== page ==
That said, 2023 will be the year we step into the canned beer world. Stay tuned for that. We aren't aiming to push our beer further into distribution, just to offer an alternative loaded with a lot of fun new aspects like can art, increased portability, and drinkability. We just want to brew some new beer styles and give them the opportunity to express themselves beyond the glass, with some art and names expressing the CraftRoots brand and vibe.
Quinn, from Amory's Tomb: The biggest challenge for us in 2023 will be wrangling back a taproom model that is sustainable. The brewing industry will face another year of supply chain issues and rising ingredient and energy costs, but I am hopeful it won't be too bumpy. As we have been learning the past few years with massive global trading interruptions, it can take a while to realize the impact of supply shortages. We'll see impacts of crop issues related to drought/flood conditions here and in Europe as well as grain supply issues related to Ukraine.
Gallaghers, from Lost Shoe: Everything keeps getting more expensive, and we have received several notices in the past month from vendors increasing their prices in 2023. Finding the perfect balance of price for our customers to allow us to cover our expenses and pay our employees a living wage is an ongoing topic of conversation. In our industry, we are selling $6-$10 items, and even lower than that for coffee. We have to sell a lot of those items just to cover these increasing costs, so we focus on bringing people to our taproom for various events.
Rondeau, from Penny Pinchers: People seem to be moving back toward sessionability, with lower alcohol content so they can drink more than one beer at a time. That is one thing we specialize in, so we are excited to see how people respond to our beer.
Gallaghers, from Lost Shoe: We are excited to see more breweries doing lagers and bringing back classic styles. Hazies, stouts, and fruited sours aren’t going away any time soon, and we’re excited to see how those evolve, but seeing classic styles make a bit of a comeback makes us happy.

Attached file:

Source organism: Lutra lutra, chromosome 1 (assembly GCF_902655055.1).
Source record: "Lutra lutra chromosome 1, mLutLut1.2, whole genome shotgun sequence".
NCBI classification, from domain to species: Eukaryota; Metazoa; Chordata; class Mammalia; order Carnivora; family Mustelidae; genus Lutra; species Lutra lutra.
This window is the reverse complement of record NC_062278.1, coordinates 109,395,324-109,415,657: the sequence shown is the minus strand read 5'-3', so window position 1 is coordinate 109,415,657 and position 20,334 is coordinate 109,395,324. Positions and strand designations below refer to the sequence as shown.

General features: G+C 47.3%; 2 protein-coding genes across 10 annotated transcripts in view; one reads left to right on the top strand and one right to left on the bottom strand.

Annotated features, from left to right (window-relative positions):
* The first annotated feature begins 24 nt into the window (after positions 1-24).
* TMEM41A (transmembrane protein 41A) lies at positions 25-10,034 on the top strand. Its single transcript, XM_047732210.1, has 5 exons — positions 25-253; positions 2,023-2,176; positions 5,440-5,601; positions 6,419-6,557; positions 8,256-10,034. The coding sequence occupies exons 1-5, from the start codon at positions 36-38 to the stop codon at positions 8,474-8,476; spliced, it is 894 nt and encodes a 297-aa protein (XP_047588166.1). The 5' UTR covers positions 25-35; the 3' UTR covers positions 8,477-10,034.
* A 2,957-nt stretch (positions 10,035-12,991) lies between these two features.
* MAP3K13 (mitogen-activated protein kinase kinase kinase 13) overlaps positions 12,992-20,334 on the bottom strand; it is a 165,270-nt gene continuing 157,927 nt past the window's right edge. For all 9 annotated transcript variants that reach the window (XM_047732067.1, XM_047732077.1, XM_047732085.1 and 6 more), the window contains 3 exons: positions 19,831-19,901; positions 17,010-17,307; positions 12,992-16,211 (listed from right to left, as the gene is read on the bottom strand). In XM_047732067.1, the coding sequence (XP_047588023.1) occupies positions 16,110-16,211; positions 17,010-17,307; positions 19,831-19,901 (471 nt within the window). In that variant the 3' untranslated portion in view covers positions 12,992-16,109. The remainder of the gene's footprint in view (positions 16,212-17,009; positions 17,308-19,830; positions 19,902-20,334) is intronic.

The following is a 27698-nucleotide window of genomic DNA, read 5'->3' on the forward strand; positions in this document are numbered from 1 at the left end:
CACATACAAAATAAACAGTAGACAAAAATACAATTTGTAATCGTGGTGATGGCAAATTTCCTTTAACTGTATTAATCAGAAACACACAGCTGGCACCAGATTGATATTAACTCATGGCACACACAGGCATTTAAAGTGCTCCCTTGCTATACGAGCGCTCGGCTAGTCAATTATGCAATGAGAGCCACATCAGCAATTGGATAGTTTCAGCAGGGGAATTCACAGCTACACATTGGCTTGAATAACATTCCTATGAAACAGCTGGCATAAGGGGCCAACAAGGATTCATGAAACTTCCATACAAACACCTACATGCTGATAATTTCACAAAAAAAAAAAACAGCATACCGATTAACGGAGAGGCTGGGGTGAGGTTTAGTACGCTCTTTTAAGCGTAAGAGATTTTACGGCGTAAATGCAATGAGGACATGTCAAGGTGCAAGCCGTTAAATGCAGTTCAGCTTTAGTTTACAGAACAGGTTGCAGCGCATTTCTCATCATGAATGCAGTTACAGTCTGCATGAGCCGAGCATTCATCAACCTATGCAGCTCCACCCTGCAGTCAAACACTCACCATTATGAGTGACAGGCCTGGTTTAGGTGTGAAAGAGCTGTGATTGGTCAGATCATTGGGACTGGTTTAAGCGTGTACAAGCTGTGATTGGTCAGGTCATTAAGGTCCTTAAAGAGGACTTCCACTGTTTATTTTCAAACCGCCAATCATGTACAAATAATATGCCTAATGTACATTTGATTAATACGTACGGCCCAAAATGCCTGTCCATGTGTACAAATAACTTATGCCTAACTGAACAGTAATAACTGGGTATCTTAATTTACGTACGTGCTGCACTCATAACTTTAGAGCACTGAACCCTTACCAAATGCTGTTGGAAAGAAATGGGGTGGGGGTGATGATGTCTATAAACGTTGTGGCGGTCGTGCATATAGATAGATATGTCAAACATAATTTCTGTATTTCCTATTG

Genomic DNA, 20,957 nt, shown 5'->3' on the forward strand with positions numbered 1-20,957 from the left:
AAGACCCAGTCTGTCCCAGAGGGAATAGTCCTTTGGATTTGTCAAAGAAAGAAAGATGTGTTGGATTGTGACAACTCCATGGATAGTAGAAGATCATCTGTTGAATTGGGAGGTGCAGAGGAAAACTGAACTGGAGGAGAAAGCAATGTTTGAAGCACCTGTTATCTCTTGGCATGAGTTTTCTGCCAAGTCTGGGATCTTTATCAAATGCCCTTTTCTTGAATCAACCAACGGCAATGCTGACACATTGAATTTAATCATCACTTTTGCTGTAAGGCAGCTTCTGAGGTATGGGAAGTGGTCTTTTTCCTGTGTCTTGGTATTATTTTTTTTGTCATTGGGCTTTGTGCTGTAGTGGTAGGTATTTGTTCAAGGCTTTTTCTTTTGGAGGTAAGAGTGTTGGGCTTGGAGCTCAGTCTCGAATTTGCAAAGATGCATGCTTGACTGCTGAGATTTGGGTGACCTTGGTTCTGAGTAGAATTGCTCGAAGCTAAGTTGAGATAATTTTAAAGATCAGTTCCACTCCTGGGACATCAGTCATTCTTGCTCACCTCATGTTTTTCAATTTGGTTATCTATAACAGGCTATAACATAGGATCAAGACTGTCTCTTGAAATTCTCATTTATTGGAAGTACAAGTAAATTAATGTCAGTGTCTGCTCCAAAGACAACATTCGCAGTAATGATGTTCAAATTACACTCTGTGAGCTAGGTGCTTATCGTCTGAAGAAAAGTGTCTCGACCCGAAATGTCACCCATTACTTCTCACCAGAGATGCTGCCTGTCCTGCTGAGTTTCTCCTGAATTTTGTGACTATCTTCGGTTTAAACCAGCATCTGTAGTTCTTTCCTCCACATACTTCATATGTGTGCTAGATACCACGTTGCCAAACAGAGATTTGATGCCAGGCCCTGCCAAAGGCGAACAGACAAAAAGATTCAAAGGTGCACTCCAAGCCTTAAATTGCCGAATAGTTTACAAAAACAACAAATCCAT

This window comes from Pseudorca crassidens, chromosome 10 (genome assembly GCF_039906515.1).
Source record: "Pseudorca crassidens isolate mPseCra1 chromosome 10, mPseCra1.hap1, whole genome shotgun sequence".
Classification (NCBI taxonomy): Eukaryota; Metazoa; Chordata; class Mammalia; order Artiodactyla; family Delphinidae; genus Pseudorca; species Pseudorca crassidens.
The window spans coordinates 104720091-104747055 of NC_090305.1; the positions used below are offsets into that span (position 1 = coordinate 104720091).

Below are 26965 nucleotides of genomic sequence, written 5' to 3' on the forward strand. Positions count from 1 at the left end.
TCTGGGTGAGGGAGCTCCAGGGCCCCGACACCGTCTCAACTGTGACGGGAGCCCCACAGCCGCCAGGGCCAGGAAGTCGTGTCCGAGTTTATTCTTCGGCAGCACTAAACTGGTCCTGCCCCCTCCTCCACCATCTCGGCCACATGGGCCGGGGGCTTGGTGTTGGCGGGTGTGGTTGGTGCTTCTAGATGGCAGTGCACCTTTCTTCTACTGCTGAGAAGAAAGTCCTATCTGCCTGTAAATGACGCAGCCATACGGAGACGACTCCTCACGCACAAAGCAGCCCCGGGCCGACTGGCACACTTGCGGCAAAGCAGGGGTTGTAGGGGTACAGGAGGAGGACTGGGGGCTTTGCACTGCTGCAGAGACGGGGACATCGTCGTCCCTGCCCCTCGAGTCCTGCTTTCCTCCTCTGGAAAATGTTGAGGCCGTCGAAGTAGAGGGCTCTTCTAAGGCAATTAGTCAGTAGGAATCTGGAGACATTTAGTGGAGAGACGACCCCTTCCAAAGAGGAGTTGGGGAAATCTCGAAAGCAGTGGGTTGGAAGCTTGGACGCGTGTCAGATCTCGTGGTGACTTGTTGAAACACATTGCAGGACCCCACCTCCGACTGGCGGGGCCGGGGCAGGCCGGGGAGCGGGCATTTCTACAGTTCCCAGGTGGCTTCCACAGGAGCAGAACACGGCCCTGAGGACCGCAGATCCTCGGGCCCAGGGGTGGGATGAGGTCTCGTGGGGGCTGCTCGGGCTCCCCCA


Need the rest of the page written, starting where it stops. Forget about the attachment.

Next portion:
Quinn, from Amory's Tomb: We're not a super trendy group, but low-alcohol beer is a trend I am excited to see growing and definitely follow (just please don't call/lump them all as session beers). Piquette-style ales, table bier, mild ale, grisette, 8-9º lagers, any and all of these!
Fabry, from CraftRoots: I've been brewing more lagers, which are always a thrill to release. I enjoy seeing our customers' eyes light up when they see a new beer on our tap list, especially a lager, because they don't quite expect lagers regularly just yet. I’ve kept it to pilsners, Viennas. I'd love to brew a Schwarzbier, maybe a few more lighter lager styles too, like a Helles.
Milford has a very diverse ethnic make up, and I often hear customers wish for a beer that would remind them of their familiar dark lagers. This is a great technical brewing challenge for me to pursue.
Rondeau, from Penny Pinchers: We are always excited to do new experimental brews! Nothing on the books yet, but people should follow us on social media to see what the crew comes up with next.
Gallaghers, from Lost Shoe: We have finally started to settle into our core beers available on a rotating or seasonal basis. Our Crossroads of New England series is exciting because we get to experiment with two different hop varietals, and our Galoshes of Fortune series allows us to push the boundaries on our fruited-sour offerings. What we are most excited about this year are the beers we have planned with other breweries.
Quinn, from Amory's Tomb: I can't talk specifics yet because it hasn't been announced, but there is a beer I have been toying with in my head for a while and I think 2023 is the year. Think hoppy, spicy, and fruity married with tequila and wine.